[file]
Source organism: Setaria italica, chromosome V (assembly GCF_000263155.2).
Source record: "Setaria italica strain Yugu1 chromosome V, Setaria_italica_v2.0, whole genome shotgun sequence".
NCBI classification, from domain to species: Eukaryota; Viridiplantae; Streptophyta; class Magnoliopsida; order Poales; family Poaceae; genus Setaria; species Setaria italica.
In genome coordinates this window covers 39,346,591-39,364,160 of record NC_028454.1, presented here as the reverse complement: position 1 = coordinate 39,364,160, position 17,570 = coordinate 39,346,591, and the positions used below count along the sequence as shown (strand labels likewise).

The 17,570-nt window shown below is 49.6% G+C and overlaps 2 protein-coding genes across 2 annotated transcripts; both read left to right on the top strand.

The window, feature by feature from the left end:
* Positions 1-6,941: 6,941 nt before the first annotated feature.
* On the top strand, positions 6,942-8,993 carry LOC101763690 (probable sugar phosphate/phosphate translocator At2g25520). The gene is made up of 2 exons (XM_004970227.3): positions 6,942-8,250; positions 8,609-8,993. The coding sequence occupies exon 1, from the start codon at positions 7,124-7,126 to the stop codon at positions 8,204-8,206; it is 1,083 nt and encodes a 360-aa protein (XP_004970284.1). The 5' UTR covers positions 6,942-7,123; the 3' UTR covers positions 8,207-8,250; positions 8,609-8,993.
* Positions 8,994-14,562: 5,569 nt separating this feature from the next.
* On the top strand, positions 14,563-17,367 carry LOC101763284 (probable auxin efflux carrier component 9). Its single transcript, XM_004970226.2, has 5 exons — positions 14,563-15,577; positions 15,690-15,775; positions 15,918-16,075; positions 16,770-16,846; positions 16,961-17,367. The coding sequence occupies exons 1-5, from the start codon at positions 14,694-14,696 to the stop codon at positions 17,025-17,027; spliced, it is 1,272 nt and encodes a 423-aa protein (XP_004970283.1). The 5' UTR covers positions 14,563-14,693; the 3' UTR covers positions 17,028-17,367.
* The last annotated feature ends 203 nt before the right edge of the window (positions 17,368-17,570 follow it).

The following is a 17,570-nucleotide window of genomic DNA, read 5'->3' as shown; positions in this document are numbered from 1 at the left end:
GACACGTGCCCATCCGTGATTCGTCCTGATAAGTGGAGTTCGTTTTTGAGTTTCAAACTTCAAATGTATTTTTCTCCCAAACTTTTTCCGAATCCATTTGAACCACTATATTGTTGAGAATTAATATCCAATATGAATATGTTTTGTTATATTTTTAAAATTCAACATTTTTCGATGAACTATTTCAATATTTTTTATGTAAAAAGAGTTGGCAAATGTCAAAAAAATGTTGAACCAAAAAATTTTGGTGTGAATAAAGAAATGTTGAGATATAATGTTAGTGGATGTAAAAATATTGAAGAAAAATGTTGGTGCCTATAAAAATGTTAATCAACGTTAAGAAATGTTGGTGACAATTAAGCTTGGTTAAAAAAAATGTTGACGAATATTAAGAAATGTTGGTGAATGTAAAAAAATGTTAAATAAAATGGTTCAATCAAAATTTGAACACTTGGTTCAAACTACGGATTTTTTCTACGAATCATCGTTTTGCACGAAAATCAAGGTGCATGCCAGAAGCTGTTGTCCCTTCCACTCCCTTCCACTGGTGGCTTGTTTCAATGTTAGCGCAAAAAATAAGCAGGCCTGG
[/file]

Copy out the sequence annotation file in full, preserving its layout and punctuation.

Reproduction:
Source organism: Setaria italica, chromosome V (assembly GCF_000263155.2).
Source record: "Setaria italica strain Yugu1 chromosome V, Setaria_italica_v2.0, whole genome shotgun sequence".
NCBI classification, from domain to species: Eukaryota; Viridiplantae; Streptophyta; class Magnoliopsida; order Poales; family Poaceae; genus Setaria; species Setaria italica.
In genome coordinates this window covers 39,346,591-39,364,160 of record NC_028454.1, presented here as the reverse complement: position 1 = coordinate 39,364,160, position 17,570 = coordinate 39,346,591, and the positions used below count along the sequence as shown (strand labels likewise).

The 17,570-nt window shown below is 49.6% G+C and overlaps 2 protein-coding genes across 2 annotated transcripts; both read left to right on the top strand.

The window, feature by feature from the left end:
* Positions 1-6,941: 6,941 nt before the first annotated feature.
* On the top strand, positions 6,942-8,993 carry LOC101763690 (probable sugar phosphate/phosphate translocator At2g25520). The gene is made up of 2 exons (XM_004970227.3): positions 6,942-8,250; positions 8,609-8,993. The coding sequence occupies exon 1, from the start codon at positions 7,124-7,126 to the stop codon at positions 8,204-8,206; it is 1,083 nt and encodes a 360-aa protein (XP_004970284.1). The 5' UTR covers positions 6,942-7,123; the 3' UTR covers positions 8,207-8,250; positions 8,609-8,993.
* Positions 8,994-14,562: 5,569 nt separating this feature from the next.
* On the top strand, positions 14,563-17,367 carry LOC101763284 (probable auxin efflux carrier component 9). Its single transcript, XM_004970226.2, has 5 exons — positions 14,563-15,577; positions 15,690-15,775; positions 15,918-16,075; positions 16,770-16,846; positions 16,961-17,367. The coding sequence occupies exons 1-5, from the start codon at positions 14,694-14,696 to the stop codon at positions 17,025-17,027; spliced, it is 1,272 nt and encodes a 423-aa protein (XP_004970283.1). The 5' UTR covers positions 14,563-14,693; the 3' UTR covers positions 17,028-17,367.
* The last annotated feature ends 203 nt before the right edge of the window (positions 17,368-17,570 follow it).

The following is a 17,570-nucleotide window of genomic DNA, read 5'->3' as shown; positions in this document are numbered from 1 at the left end:
GACACGTGCCCATCCGTGATTCGTCCTGATAAGTGGAGTTCGTTTTTGAGTTTCAAACTTCAAATGTATTTTTCTCCCAAACTTTTTCCGAATCCATTTGAACCACTATATTGTTGAGAATTAATATCCAATATGAATATGTTTTGTTATATTTTTAAAATTCAACATTTTTCGATGAACTATTTCAATATTTTTTATGTAAAAAGAGTTGGCAAATGTCAAAAAAATGTTGAACCAAAAAATTTTGGTGTGAATAAAGAAATGTTGAGATATAATGTTAGTGGATGTAAAAATATTGAAGAAAAATGTTGGTGCCTATAAAAATGTTAATCAACGTTAAGAAATGTTGGTGACAATTAAGCTTGGTTAAAAAAAATGTTGACGAATATTAAGAAATGTTGGTGAATGTAAAAAAATGTTAAATAAAATGGTTCAATCAAAATTTGAACACTTGGTTCAAACTACGGATTTTTTCTACGAATCATCGTTTTGCACGAAAATCAAGGTGCATGCCAGAAGCTGTTGTCCCTTCCACTCCCTTCCACTGGTGGCTTGTTTCAATGTTAGCGCAAAAAATAAGCAGGCCTGG